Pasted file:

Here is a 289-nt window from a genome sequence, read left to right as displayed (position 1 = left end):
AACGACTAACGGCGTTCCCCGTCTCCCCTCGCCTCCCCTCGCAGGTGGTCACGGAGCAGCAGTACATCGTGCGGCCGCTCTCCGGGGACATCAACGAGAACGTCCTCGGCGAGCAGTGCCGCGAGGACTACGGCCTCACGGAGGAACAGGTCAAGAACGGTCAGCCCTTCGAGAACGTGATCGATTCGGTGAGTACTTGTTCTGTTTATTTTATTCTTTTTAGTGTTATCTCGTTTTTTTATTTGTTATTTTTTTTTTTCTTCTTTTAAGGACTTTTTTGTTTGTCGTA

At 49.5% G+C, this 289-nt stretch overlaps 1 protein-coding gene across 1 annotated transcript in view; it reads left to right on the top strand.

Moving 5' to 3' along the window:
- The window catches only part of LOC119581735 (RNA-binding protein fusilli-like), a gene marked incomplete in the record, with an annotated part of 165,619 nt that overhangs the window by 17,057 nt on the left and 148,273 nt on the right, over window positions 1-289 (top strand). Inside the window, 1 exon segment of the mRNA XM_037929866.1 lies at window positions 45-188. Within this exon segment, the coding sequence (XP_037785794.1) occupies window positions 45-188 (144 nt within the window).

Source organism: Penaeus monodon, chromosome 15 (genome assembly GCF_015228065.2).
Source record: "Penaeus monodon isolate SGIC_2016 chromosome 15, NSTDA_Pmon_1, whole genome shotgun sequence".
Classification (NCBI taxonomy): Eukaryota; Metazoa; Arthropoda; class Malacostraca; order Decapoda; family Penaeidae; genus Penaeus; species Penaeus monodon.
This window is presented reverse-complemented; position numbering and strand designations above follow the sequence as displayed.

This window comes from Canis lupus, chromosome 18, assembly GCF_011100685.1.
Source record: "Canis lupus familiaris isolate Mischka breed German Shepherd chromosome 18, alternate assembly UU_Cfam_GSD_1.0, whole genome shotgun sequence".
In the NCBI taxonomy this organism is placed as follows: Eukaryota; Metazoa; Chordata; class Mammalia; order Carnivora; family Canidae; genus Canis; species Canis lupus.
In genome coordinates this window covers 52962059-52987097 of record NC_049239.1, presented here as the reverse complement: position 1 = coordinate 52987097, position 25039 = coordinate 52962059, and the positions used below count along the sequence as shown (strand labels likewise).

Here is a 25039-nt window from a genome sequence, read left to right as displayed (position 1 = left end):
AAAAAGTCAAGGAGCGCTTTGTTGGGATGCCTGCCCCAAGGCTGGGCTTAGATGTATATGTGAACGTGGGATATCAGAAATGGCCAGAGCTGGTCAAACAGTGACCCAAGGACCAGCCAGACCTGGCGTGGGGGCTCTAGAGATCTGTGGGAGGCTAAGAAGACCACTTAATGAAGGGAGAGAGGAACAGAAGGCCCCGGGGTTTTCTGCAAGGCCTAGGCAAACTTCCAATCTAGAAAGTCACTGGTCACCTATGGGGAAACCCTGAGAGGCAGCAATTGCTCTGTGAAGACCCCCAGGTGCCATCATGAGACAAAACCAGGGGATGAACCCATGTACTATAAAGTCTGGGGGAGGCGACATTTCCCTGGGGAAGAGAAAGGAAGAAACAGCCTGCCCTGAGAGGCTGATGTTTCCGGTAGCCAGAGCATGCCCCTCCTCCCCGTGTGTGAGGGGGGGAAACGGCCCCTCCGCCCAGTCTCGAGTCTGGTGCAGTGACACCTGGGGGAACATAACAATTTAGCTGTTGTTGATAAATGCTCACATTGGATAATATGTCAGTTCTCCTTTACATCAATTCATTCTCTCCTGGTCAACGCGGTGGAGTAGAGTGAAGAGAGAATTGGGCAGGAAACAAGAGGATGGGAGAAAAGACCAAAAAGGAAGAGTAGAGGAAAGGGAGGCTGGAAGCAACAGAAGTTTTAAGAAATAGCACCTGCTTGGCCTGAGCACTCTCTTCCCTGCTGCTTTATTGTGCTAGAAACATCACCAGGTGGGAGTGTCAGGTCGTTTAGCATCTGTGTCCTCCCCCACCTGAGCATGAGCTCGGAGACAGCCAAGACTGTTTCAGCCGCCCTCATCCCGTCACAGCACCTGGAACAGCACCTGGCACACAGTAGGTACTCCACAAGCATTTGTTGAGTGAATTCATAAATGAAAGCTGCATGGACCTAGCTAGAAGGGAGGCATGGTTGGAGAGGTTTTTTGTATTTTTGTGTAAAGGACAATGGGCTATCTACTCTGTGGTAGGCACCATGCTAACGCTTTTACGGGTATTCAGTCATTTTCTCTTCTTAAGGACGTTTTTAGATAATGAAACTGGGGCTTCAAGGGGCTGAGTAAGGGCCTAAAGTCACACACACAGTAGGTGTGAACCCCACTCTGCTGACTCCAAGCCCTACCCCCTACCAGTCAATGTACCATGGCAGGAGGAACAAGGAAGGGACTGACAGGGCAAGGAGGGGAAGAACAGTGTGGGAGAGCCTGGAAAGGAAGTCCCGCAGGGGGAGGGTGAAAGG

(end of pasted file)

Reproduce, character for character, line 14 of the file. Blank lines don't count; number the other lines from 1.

Here is a 25039-nt window from a genome sequence, read left to right as displayed (position 1 = left end):